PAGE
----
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Postpartum Depression

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Do Anxiety Disorders Increase With Postpartum Depression?

Symptoms of obsessive-compulsive disorder may appear or worsen in the postpartum period. The obsessions are usually related to concerns about the baby or harming the baby. Panic disorder may also occur. Both conditions often coexist with depression.

Tips for Coping After Childbirth

Here are some tips that can help you cope with bringing home a newborn:

  • Ask for help -- let others know how they can help you.
  • Be realistic about your expectations for yourself and baby.
  • Exercise; take a walk and get out of the house for a break.
  • Expect some good days and some bad days.
  • Follow a sensible diet; avoid alcohol and caffeine.
  • Foster the relationship with your partner -- make time for each other.
  • Keep in touch with family and friends -- do not isolate yourself.
  • Limit visitors when you first go home.
  • Screen phone calls.
  • Sleep or rest when your baby sleeps!

How Is Postpartum Depression Treated?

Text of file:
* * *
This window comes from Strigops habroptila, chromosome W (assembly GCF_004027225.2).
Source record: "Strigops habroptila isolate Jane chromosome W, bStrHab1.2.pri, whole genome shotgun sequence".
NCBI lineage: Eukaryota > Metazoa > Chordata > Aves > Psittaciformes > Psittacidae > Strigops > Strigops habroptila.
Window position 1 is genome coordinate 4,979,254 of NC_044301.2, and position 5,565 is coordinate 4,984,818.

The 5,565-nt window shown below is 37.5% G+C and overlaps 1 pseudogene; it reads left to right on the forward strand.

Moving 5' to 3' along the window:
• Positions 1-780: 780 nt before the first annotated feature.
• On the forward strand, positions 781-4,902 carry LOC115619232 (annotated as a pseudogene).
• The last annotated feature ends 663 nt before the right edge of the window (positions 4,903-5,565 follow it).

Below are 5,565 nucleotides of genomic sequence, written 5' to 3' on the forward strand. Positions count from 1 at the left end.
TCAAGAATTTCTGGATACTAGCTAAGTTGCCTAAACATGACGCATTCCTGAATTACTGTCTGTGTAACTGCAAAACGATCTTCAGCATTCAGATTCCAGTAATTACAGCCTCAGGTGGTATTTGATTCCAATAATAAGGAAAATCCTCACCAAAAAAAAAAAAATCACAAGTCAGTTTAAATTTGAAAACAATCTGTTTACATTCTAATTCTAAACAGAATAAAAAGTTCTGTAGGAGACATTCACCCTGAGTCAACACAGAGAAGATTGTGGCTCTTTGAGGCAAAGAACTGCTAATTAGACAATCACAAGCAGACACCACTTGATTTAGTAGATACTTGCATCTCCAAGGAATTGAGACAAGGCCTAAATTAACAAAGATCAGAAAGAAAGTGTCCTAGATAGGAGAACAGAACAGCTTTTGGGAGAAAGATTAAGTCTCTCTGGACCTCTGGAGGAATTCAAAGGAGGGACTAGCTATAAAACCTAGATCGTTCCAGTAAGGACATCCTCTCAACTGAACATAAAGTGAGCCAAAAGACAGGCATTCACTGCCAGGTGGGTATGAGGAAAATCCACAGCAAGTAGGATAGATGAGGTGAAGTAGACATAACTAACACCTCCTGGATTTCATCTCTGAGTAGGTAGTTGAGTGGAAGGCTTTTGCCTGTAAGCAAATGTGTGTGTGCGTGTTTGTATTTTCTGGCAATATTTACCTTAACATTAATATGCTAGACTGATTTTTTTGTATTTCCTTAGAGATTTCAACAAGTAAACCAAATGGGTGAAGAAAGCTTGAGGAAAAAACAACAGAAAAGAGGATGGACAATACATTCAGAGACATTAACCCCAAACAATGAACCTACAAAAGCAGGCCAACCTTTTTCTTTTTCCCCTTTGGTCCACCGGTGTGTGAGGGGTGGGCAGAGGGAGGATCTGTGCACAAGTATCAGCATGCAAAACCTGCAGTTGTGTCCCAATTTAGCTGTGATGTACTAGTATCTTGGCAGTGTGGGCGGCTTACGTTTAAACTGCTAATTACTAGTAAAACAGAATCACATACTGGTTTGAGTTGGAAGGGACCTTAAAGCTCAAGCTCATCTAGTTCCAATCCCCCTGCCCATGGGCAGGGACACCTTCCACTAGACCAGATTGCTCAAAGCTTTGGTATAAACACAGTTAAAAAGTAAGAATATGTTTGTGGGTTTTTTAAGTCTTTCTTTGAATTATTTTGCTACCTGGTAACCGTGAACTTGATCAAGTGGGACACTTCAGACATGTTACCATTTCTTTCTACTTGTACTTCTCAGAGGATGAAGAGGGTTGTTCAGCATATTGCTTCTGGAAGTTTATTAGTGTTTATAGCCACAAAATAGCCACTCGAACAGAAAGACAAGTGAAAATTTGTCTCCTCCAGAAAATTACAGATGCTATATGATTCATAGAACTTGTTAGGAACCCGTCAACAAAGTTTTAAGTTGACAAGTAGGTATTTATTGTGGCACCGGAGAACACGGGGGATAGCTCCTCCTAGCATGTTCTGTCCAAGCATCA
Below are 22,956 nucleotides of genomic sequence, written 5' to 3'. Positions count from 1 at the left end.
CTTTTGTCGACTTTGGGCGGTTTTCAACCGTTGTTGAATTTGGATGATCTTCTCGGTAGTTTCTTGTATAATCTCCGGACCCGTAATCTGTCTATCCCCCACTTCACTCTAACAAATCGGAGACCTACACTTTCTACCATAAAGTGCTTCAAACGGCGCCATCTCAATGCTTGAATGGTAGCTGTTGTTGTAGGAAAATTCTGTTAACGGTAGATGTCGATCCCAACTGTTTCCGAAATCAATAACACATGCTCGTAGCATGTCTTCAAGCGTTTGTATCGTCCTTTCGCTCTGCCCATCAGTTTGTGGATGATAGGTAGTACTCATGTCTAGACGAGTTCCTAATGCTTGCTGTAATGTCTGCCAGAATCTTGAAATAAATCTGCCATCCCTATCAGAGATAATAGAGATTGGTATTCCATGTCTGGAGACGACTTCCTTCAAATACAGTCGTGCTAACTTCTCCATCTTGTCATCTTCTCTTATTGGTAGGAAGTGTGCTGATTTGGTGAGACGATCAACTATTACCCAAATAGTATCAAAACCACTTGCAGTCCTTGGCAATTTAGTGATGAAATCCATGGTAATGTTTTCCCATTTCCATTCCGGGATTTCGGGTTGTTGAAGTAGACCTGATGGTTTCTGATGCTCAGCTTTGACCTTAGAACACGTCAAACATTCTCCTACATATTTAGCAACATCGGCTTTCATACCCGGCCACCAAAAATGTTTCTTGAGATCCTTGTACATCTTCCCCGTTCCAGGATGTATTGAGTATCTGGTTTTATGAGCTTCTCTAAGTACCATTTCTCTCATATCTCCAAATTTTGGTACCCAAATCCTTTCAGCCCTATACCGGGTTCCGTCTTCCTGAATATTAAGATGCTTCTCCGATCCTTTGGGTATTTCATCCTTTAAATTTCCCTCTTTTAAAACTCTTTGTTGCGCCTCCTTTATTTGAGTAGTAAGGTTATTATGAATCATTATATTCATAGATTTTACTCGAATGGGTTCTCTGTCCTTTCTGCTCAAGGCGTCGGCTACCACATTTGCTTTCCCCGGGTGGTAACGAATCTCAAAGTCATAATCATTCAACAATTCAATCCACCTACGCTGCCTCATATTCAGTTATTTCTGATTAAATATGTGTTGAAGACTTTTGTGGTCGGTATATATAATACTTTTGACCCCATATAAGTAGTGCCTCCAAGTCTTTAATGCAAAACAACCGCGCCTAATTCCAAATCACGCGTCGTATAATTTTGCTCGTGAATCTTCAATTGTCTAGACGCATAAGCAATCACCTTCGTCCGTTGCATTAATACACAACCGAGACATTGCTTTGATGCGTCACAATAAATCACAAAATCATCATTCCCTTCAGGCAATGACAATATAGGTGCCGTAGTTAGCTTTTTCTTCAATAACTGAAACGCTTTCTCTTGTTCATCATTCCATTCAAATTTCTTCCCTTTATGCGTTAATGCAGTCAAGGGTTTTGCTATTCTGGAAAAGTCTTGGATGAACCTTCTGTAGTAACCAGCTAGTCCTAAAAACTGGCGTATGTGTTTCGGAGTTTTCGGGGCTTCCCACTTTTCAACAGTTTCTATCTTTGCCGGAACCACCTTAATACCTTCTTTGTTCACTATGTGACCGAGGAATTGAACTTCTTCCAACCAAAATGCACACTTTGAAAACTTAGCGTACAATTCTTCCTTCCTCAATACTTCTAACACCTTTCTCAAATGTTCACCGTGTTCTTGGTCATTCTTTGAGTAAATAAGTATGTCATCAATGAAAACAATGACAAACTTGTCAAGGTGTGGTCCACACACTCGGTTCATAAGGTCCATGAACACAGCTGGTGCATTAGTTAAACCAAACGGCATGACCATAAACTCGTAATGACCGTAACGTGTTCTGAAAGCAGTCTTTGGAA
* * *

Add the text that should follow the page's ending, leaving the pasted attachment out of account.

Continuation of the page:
Postpartum depression is treated differently depending on the type and severity of a woman's symptoms. Treatment options include anti-anxiety or antidepressant medications, psychotherapy, and participation in a support group for emotional support and education.

In the case of postpartum psychosis, drugs used to treat psychosis are usually added. Hospital admission is also often necessary.

If you are breastfeeding, don't assume that you can't take medication for depression, anxiety, or even psychosis. Talk to your doctor. Under a doctor's supervision, many women take medication while breastfeeding. This is a decision to be made between you and your doctor.

When Should a new Mom Seek Professional Treatment?

Untreated postpartum depression can be dangerous for new moms and their children. A new mom should seek professional help when:

  • symptoms persist beyond two weeks.
  • she is unable to function normally.
  • she can't cope with everyday situations.
  • she has thoughts of harming herself or her baby.
  • she is feeling extremely anxious, scared, and panicked most of the day.

WebMD Medical Reference

Reviewed by Nivin Todd, MD on September 05, 2014
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